Nissan launches production of 2021 Rogue at Smyrna assembly plant.

Nashville Tennessean

Production of the 2021 Nissan Rogue launched Tuesday at the Nissan North America vehicle assembly plant in Smyrna, Tennessee — right on schedule, despite pandemic setbacks.

President Donald Trump praised the launch in a tweet early Tuesday, prompting additional praise for the company from Tennessee Gov. Bill Lee.

“We are proud that Nissan has called Tennessee home for 37 years,” Lee wrote in a tweet. “We celebrate this exciting milestone with the entire Nissan team!”

The Smyrna Vehicle Assembly Plant team had just started their first week of production trials for the new model when the pandemic hit, shutting the plant down for three months, according to Jeff Younginer, the plant’s vice president of manufacturing.

California’s gas car ban: What does that mean for drivers?

Watch out for these scams: Mystery shopper, fake job offers target people stretched for cash during pandemic

Unable to train technicians in person, the new model team recorded themselves building the vehicle. When the technicians began a staggered return in July, they learned the standardized assembly processes from written procedures and the instructional videos, something Younginer said Nissan will likely continue to use to augment training even after the pandemic.

“We really set a new benchmark for how we’re going to launch vehicles going forward, and we’re here today, on schedule, launching the vehicle,” Younginer said in an interview with The Tennessean. “My hat’s off to this team. They make me extremely proud.”


Show Thumbnails

Show Captions

Going rogue, again

The Nissan Rogue is the brand’s best selling vehicle. The Smyrna plant built more than 1 million of the Rogue’s last generation, and Younginer said it’s “truly an honor” to produce the next generation in Smyrna.

“It really shows the confidence and trust that the senior leadership in Nissan have for the Smyrna team to produce the most important vehicle in the lineup,” Younginer said. “So it’s very good for us. Obviously, when you’ve got the highest volume vehicle along with five other vehicles, we’ve got a lot of production here … it’s a lot of responsibility, but a great team making it happen.”


Show Thumbnails

Show Captions

Nissan North America’s Smyrna plant is the highest-volume assembly plant in Nissan North America with an annual production capacity of about 640,000 vehicles. The plant employs about 7,000 people and produces the Nissan Altima, Maxima, LEAF, Pathfinder and INFINITI QX60 in addition to the Rogue.

Tuesday marks the beginning of the ramp-up process for the 2021 Nissan Rogue, which will reach full production in about six weeks. The plant will continue to manufacture its other five car models while producing the Rogue, three models on each line.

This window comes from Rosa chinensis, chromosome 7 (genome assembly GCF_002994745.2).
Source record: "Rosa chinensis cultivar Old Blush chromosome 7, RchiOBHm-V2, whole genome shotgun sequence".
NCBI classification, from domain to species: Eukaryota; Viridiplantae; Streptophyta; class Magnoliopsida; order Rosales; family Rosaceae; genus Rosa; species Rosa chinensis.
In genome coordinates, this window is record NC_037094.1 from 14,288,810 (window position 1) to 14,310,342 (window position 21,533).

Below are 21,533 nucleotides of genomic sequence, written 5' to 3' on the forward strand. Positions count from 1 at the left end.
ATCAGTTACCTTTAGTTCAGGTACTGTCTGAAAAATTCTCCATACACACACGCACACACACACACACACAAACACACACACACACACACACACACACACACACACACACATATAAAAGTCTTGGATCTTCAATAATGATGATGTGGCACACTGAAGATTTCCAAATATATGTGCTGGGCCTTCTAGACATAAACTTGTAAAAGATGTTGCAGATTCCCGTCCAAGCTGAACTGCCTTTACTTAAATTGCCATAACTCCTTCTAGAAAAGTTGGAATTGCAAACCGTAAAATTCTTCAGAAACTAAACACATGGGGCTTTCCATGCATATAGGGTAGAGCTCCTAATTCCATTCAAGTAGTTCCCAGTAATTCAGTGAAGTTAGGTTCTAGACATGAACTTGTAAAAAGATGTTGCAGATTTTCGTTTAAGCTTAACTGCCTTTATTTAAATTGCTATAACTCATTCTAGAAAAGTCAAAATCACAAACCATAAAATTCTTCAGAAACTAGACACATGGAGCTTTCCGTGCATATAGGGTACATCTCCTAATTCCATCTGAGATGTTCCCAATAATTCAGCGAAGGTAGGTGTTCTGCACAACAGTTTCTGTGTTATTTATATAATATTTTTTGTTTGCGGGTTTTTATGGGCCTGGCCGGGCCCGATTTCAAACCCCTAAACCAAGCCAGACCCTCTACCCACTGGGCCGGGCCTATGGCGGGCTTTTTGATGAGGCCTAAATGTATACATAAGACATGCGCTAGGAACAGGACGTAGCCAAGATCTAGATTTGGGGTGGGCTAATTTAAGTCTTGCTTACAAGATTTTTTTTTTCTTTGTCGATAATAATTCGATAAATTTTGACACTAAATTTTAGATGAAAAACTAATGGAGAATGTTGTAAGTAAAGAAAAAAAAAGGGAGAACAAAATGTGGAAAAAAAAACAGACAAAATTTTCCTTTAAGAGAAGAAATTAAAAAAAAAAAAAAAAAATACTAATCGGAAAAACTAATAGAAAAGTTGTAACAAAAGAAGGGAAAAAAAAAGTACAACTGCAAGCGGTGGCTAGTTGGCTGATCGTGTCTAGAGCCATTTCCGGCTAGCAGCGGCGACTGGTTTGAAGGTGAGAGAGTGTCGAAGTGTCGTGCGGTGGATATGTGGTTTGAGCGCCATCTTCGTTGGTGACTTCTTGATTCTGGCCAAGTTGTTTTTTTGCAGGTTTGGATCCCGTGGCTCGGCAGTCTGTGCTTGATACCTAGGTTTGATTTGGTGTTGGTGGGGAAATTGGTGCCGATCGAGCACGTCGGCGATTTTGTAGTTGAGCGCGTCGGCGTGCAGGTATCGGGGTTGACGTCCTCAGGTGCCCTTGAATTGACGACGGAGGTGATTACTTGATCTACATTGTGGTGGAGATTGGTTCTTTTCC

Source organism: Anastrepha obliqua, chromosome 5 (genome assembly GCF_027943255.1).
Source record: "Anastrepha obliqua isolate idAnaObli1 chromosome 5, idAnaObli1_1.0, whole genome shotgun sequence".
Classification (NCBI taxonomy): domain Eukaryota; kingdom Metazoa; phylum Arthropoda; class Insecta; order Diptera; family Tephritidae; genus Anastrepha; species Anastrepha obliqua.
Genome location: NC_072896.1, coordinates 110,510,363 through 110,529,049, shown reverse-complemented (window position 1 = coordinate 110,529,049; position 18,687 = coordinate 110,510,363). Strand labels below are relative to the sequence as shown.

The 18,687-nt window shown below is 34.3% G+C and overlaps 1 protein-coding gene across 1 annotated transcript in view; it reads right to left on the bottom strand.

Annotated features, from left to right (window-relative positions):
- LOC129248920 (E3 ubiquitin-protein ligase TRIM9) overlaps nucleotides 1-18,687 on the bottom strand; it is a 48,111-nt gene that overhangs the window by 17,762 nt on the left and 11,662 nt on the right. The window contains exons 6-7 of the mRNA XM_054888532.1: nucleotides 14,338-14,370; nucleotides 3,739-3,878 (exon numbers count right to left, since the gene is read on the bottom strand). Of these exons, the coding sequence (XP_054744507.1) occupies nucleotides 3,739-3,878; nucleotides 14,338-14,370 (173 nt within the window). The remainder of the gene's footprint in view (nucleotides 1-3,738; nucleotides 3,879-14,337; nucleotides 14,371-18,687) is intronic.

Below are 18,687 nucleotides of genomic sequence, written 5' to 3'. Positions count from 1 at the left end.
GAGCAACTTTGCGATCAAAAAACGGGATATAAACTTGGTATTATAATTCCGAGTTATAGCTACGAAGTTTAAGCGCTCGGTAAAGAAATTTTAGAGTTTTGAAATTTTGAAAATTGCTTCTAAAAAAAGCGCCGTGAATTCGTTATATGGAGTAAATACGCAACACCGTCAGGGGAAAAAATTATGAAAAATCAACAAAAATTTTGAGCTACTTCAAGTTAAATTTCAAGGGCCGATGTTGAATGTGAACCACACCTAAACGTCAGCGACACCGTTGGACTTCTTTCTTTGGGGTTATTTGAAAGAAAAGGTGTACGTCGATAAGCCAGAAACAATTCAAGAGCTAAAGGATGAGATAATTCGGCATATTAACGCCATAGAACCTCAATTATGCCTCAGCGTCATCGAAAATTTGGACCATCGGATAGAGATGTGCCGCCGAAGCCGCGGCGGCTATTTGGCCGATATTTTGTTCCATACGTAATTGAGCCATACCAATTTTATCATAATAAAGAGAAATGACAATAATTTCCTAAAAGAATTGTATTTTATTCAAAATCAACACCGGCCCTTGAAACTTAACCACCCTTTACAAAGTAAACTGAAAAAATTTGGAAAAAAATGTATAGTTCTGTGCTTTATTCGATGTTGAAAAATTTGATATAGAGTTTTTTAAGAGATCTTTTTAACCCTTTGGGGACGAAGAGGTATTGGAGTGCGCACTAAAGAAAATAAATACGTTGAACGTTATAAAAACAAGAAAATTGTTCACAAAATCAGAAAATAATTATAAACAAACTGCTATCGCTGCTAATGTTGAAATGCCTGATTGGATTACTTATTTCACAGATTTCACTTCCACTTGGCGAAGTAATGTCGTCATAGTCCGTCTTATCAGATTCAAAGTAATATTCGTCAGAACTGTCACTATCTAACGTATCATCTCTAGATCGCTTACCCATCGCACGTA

Technicians send about 80 cars down each line every hour, amounting to about one car every 40 seconds, Younginer said.

The 2021 Rogue crossover has a heavy focus on technology, featuring a wireless cellphone charger and three digital displays, including a display that projects speed and navigation directions on its windshield. It also offers a slew of safety features and assisted driving technology that adjusts to the flow of traffic and can increase or decrease speed according to speed limits and upcoming turns and intersections.

Its “Intelligent All-Wheel Drive” system spans five driving modes, tailored for off-road adventures, commuting, eco-friendly driving, snow driving and “sport mode.”

The new Rogue’s interior features wider rear entry doors and has options for quilted leather seats, built-in rear window sun shades and ambient lighting.

The model should be available to consumers later this fall.

Pandemic precautions

When the Smyrna plant began welcoming workers back in a staggered startup in July, “the whole environment … changed,” Younginer said.

“From the time you walk in the turnstiles, you’ll see plexiglass barriers, social distancing markers getting into the plant … (and) the break area tables, they have partitions to keep everybody separated because you take off your mask when you eat and drink,” he said.

Masks are a key part of the plant’s health safety protocols, and technicians work on the line wearing masks, safety goggles and other personal protective equipment. Partitions also separate workers on the line where possible.

Every two hours, the plant shuts the line down for a break and all tools and touch points are sanitized.

But during the three-month shutdown, Nissan workers were not idle. Teams helped produce more than 100,000 face shields that were delivered to the local community, and Nissan has been active in food drives and a United Way fundraising campaign.

“It’s not just about building cars here, that’s one of our taglines — we build more than just cars — and that’s really what I’m proud about from this team,” Younginer said.

Reach Cassandra Stephenson at [email protected] or at (731) 694-7261. Follow Cassandra on Twitter at @CStephenson731.

Read or Share this story: